Shaping electron beams using light
Marius Constantin Chirita Mihaila b, Philipp Weber b, Matthias Schneller b, Lucas Grandits b, Thomas Juffmann b
a University of Vienna, 1090, Vienna, Austria
b Department of Structural and Computational Biology, Max F. Perutz Laboratories
Proceedings of Electron Beam Spectroscopy for Nanooptics 2021 (EBSN2021)
Online, Spain, 2021 June 14th - 15th
Organizers: Mathieu Kociak and Nahid Talebi
Poster, Marius Constantin Chirita Mihaila, 045
Publication date: 8th June 2021
ePoster: 

Shaping electron beams with light

M. C. Chirita Mihaila (1,2), P. Weber (1,2), M. Schneller (1,2), L. Grandits (1,2), and T. Juffmann (1.2)

1: University of Vienna, Faculty of Physics

2: Department of Structural and Computational Biology, Max F. Perutz Laboratories, University of Vienna, Campus Vienna Biocenter 5, A-1030 Vienna, Austria

 

Introduction

 

The precise control of electron wave function is at the heart of high resolution electron microscopy, where complex multipole lenses [1] have enabled sub-A spatial resolution. Recently, programmable [2] and non-programmable [3][4][5] wave-front shaping techniques have been used for aberration correction, for the production of exotic beams, and for contrast enhancement in biological imaging. Laser based phase-plates have been developed for contrast enhancement [6], and have been proposed for arbitrary and lossless wavefront-shaping [7]. Here, we discuss our progress in developing such a programmable laser phase plate for ultrafast electrons.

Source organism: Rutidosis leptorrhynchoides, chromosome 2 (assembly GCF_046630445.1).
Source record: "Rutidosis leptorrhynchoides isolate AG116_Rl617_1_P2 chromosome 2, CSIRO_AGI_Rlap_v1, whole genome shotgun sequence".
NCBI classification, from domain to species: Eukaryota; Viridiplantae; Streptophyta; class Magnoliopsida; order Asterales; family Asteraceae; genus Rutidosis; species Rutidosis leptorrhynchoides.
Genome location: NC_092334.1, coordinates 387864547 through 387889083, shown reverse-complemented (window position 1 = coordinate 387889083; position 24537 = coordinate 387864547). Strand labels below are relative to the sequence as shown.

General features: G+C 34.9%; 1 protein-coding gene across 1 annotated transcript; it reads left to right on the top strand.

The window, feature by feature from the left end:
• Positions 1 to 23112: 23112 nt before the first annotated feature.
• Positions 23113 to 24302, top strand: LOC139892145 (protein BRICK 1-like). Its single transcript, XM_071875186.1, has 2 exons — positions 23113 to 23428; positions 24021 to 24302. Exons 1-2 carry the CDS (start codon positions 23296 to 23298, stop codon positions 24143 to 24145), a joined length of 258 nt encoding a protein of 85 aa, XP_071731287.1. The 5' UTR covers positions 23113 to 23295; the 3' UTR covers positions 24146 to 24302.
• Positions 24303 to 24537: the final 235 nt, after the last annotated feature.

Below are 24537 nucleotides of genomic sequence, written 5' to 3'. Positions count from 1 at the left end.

Methods

The Viennese ultrafast scanning electron microscope (USEM) is based on a commercial SEM, which was modified to enable laser triggered electron emission from a Schottky electron emitter. In the specimen chamber the electron beam interacts with a counter-propagating laser pulse, inducing local phase shifts to the electron wave function that are proportional to the light intensity. The SEM was further modified to enable operation in transmission mode, which allows characterizing the electron-light interaction.

Results

The desired light intensity distribution is generated by a spatial light modulator (SLM) and is situated in a Fourier plane of the interaction region. For finding the required phase patterns on the SLM, a modified Gerchberg-Saxton algorithm was implemented. With a proper choice of initial conditions for the iterative algorithm, undesired intensity fluctuations (speckles) in the reconstructed image and intensity losses along the beam path could be minimized. The spatial and temporal overlap between laser and electrons has been confirmed by measuring electron deflections caused by strong pondemorotive potentials.

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